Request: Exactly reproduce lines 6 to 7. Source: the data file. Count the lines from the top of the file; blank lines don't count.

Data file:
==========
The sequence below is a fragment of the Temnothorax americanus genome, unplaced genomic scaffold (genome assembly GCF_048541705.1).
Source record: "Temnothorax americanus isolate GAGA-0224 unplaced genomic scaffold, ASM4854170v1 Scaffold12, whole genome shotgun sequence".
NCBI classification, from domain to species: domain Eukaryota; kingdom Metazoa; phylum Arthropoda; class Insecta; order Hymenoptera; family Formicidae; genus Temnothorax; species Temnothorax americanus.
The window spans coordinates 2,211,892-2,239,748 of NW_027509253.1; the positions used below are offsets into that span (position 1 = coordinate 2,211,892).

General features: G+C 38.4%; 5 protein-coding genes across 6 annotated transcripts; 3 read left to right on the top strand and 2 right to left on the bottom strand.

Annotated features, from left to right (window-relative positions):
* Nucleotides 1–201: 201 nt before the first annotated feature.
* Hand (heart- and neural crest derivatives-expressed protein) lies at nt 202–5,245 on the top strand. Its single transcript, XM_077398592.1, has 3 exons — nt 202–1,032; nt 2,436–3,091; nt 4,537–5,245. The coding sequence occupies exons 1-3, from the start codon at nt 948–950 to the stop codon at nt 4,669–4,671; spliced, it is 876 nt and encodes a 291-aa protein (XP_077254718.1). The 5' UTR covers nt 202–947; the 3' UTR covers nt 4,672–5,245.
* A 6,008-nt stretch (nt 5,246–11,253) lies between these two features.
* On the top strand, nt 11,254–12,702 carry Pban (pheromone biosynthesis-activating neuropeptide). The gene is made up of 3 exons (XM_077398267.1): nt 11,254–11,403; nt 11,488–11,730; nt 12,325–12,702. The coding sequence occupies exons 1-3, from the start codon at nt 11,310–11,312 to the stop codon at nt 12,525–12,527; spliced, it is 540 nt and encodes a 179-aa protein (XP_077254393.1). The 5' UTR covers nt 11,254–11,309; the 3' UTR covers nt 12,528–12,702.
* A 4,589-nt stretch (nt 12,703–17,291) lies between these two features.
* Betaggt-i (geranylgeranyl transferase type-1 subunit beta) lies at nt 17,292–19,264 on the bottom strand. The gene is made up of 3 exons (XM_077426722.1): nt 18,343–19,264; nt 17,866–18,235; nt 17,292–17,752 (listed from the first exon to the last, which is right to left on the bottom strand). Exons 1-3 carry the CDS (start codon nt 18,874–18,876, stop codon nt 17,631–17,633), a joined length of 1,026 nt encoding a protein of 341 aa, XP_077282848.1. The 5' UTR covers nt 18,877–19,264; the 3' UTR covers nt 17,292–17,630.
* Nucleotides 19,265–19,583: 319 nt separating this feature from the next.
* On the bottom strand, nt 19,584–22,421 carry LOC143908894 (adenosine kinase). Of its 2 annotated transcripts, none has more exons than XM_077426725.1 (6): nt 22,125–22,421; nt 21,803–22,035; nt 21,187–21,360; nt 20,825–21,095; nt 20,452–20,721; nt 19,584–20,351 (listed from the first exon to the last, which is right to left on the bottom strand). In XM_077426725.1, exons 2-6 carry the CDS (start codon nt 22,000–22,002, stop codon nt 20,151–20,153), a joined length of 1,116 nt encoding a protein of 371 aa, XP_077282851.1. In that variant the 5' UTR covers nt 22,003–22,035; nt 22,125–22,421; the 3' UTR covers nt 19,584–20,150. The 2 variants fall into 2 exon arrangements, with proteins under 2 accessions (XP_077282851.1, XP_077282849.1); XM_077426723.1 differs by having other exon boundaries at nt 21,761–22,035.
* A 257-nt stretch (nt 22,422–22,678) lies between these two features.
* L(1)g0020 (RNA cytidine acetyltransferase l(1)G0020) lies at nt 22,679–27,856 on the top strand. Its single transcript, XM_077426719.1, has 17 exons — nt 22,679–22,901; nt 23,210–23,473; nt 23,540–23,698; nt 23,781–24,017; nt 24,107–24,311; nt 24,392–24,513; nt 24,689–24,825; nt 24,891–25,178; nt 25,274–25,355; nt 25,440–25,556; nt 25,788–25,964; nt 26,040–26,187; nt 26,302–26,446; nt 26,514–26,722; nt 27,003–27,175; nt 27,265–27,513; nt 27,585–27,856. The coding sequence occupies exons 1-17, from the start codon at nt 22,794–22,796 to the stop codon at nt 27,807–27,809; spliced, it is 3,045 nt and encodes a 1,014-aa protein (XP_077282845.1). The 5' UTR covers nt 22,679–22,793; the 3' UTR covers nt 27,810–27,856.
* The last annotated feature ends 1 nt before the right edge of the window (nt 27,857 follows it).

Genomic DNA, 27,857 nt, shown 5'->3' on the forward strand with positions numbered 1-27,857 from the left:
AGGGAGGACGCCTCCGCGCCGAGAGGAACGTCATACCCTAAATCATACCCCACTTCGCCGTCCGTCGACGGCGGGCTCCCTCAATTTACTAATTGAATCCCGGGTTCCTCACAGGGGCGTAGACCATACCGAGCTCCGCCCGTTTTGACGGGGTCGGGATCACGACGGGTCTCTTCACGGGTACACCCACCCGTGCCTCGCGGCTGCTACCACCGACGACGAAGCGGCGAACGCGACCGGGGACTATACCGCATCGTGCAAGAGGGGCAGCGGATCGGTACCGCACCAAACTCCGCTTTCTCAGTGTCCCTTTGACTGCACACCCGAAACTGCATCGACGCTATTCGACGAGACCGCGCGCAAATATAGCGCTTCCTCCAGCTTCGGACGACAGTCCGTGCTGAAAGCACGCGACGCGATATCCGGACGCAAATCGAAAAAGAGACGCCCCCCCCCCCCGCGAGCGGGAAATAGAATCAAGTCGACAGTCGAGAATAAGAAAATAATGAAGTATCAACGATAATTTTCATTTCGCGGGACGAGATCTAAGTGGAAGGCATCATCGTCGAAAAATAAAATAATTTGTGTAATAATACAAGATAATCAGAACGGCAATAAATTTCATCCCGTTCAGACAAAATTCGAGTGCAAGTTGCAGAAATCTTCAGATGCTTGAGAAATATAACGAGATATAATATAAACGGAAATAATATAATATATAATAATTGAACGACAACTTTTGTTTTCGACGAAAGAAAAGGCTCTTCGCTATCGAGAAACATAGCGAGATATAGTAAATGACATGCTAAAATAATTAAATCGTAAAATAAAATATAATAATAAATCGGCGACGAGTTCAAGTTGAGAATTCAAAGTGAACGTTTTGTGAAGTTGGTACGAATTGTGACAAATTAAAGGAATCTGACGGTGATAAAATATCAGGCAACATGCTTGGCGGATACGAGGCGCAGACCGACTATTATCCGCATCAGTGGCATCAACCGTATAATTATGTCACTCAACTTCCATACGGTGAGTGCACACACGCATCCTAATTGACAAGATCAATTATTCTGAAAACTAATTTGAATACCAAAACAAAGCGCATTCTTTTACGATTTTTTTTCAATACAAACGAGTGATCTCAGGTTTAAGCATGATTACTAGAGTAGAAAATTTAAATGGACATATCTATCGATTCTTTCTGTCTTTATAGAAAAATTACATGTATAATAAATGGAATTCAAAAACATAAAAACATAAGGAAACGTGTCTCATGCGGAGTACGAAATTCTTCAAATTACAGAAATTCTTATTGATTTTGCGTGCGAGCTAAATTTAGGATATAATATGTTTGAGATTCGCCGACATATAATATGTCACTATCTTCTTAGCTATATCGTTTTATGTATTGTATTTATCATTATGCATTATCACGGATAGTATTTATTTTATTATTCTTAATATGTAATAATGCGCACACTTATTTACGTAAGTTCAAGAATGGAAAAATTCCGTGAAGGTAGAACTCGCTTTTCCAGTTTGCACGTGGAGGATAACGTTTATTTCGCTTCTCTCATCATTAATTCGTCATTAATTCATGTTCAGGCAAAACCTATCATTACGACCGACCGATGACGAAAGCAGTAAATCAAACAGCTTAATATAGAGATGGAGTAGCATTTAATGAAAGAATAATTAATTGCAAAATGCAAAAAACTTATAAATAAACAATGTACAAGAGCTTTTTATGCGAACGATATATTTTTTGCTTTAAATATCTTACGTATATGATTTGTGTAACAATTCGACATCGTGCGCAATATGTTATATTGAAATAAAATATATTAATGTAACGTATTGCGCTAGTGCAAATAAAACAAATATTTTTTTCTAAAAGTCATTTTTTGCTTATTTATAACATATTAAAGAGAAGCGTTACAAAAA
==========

Annotated features, from left to right (window-relative positions):
* Nucleotides 1–201: 201 nt before the first annotated feature.